A UN annual drug report concluded on Thursday that while global markets for cocaine, heroin and cannabis declined or remained stable, the production and use of new synthetic drugs have increased.
“The gains we have witnessed in the traditional drugs markets are being offset by a fashion for synthetic ‘designer drugs’ mimicking illegal substances. The global drug threat has not diminished,” Yury Fedotov, Executive Director of the UN Office on Drugs and Crime (UNODC), told a press conference launching the report “World Drug Report 2011.”
The report said some 210 million people, or 4.8 per cent of the global population aged between 15 and 64, took illicit substances at least once in the previous year.
The rate of overall drug use, including problem drug use, he said, remained stable. However, he added, demand soared for substances not under international control, such as piperazine and cathinone.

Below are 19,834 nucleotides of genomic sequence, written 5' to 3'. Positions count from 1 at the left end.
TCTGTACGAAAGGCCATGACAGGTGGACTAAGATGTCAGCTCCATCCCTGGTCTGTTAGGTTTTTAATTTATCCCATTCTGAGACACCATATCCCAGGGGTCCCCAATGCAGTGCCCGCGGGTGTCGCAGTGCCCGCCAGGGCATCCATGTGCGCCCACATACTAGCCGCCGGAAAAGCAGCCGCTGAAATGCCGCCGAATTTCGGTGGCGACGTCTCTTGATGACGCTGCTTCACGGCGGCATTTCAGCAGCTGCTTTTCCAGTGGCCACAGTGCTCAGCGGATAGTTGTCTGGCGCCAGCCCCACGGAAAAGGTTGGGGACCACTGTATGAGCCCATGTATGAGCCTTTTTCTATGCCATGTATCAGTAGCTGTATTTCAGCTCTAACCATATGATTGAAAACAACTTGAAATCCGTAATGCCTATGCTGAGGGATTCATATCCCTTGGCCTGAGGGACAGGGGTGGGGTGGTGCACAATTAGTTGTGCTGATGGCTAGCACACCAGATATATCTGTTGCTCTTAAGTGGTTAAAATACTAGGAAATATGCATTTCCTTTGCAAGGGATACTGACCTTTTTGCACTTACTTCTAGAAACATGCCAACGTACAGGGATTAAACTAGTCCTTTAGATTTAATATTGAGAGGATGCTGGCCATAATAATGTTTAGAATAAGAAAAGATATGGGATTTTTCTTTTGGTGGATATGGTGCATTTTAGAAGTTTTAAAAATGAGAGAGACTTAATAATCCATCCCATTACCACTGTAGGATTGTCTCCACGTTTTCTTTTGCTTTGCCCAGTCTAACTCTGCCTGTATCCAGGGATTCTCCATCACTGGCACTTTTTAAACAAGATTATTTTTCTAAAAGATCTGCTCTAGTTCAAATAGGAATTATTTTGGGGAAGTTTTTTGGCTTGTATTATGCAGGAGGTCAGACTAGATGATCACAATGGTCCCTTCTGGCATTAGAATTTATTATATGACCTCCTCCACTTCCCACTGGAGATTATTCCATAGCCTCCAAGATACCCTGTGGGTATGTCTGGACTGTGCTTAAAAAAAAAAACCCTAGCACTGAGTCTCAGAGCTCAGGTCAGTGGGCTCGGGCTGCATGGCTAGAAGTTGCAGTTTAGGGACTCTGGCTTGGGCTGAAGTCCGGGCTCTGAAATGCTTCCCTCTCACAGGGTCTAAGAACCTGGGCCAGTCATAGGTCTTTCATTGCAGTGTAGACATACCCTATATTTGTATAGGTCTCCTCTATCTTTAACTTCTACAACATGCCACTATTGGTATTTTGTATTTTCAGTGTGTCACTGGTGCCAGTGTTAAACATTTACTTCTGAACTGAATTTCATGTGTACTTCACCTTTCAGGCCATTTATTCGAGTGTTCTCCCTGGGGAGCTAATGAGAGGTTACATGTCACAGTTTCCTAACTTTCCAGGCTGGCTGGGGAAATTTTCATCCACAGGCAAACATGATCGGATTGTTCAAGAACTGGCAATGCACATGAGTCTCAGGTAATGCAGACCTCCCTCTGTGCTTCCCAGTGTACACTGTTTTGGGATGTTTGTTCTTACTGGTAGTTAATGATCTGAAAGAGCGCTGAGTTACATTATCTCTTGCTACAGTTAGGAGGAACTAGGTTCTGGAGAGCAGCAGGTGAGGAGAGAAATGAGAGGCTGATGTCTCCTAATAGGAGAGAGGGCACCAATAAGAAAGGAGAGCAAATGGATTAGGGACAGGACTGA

Speaking at the report’s official launch, Secretary-General Ban Ki-moon said the report “paints a sobering picture of the threat posed by illegal drugs,” adding that “traffickers break more than the law. They break the human spirit. They fuel terrorism and insurgency. They rob societies of peace.”
“Drug-dependent people should not be treated with discrimination; they should be treated by medical experts and counselors,” he urged. “Drug addiction is a disease, not a crime,” he insisted.
The report also concluded that the US cocaine market has witnessed a massive decline in recent years, but continues to be the world’s largest cocaine market, that the cannabis remains by far the most widely produced and consumed illicit substance globally, that over the past decade, cocaine consumption in Europe has doubled, and that market prices for cocaine have dropped appreciably since the mid-1990s.
The Security Council is scheduled to examine the report today Friday.